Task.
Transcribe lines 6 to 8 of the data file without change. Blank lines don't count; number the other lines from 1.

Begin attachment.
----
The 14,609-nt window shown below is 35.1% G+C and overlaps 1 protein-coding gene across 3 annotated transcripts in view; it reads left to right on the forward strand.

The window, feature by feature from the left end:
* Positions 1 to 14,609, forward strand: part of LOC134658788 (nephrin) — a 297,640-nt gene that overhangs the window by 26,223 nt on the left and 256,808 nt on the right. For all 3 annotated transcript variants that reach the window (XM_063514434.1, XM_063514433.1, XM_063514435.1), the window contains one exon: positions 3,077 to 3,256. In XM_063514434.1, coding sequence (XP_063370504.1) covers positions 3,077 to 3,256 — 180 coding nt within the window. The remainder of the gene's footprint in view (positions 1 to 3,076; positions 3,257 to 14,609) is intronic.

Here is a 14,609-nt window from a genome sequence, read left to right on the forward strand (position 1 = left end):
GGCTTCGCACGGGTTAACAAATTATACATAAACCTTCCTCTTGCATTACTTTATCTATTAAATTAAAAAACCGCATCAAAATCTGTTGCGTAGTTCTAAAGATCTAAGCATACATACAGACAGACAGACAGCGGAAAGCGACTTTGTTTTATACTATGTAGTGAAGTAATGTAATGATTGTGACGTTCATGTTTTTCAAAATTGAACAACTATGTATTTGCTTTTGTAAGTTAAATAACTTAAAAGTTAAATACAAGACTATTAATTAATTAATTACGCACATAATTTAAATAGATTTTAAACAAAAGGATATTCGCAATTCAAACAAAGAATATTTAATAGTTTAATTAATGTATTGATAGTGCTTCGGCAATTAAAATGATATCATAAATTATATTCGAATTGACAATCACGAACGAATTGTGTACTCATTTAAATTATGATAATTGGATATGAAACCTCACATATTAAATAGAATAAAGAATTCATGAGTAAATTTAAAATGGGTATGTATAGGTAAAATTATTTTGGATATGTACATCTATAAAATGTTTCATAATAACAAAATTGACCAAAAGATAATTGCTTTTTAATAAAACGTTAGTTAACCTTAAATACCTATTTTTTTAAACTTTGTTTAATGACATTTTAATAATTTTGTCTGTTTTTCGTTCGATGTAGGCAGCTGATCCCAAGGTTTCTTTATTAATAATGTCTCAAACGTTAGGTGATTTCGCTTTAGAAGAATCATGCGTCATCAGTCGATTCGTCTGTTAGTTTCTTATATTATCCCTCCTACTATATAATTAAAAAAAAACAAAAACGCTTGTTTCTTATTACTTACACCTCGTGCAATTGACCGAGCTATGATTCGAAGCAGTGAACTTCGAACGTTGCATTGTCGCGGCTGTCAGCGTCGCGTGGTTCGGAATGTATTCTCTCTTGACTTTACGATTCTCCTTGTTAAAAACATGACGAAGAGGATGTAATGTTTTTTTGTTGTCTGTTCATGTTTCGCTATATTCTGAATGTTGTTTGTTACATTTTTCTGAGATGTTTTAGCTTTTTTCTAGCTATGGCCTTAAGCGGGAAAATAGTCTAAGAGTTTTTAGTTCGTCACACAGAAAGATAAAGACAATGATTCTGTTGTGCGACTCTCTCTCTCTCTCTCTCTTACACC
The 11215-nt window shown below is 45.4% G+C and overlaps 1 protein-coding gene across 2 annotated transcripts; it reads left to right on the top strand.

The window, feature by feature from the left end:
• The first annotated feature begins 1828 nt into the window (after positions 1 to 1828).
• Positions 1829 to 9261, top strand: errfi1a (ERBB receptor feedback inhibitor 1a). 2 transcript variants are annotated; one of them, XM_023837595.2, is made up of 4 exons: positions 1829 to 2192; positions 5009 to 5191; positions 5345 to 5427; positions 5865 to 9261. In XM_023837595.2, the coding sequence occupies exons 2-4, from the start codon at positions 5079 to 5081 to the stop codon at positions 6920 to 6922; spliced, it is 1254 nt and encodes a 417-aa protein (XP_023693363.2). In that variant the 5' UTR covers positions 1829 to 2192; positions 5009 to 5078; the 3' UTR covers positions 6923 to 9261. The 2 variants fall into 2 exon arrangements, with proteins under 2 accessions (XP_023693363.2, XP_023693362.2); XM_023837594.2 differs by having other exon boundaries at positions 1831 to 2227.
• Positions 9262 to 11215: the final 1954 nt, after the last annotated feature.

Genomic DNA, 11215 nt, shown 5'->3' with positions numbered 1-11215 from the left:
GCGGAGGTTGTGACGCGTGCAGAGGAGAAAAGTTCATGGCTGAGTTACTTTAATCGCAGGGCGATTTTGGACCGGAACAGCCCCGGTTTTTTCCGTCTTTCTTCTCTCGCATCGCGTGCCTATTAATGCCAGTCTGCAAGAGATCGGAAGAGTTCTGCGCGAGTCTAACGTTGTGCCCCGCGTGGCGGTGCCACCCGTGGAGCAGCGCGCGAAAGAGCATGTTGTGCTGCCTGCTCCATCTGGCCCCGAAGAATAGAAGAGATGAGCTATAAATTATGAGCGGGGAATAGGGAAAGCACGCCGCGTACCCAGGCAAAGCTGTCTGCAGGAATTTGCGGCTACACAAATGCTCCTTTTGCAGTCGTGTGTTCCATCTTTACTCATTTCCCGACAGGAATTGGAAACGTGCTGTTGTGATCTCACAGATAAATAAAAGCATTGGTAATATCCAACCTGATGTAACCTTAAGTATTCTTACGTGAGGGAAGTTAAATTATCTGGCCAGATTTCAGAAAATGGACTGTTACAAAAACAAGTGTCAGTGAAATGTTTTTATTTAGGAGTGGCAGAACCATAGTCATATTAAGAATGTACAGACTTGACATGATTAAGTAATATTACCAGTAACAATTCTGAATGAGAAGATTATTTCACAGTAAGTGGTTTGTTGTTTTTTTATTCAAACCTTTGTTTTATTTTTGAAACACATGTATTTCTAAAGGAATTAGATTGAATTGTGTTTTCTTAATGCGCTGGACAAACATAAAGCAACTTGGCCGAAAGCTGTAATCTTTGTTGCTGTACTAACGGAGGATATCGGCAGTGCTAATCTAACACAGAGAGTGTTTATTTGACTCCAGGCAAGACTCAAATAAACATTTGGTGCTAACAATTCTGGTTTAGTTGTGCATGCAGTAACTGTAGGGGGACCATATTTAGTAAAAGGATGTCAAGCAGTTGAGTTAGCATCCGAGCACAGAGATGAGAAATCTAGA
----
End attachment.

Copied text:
The 11215-nt window shown below is 45.4% G+C and overlaps 1 protein-coding gene across 2 annotated transcripts; it reads left to right on the top strand.

The window, feature by feature from the left end:
• The first annotated feature begins 1828 nt into the window (after positions 1 to 1828).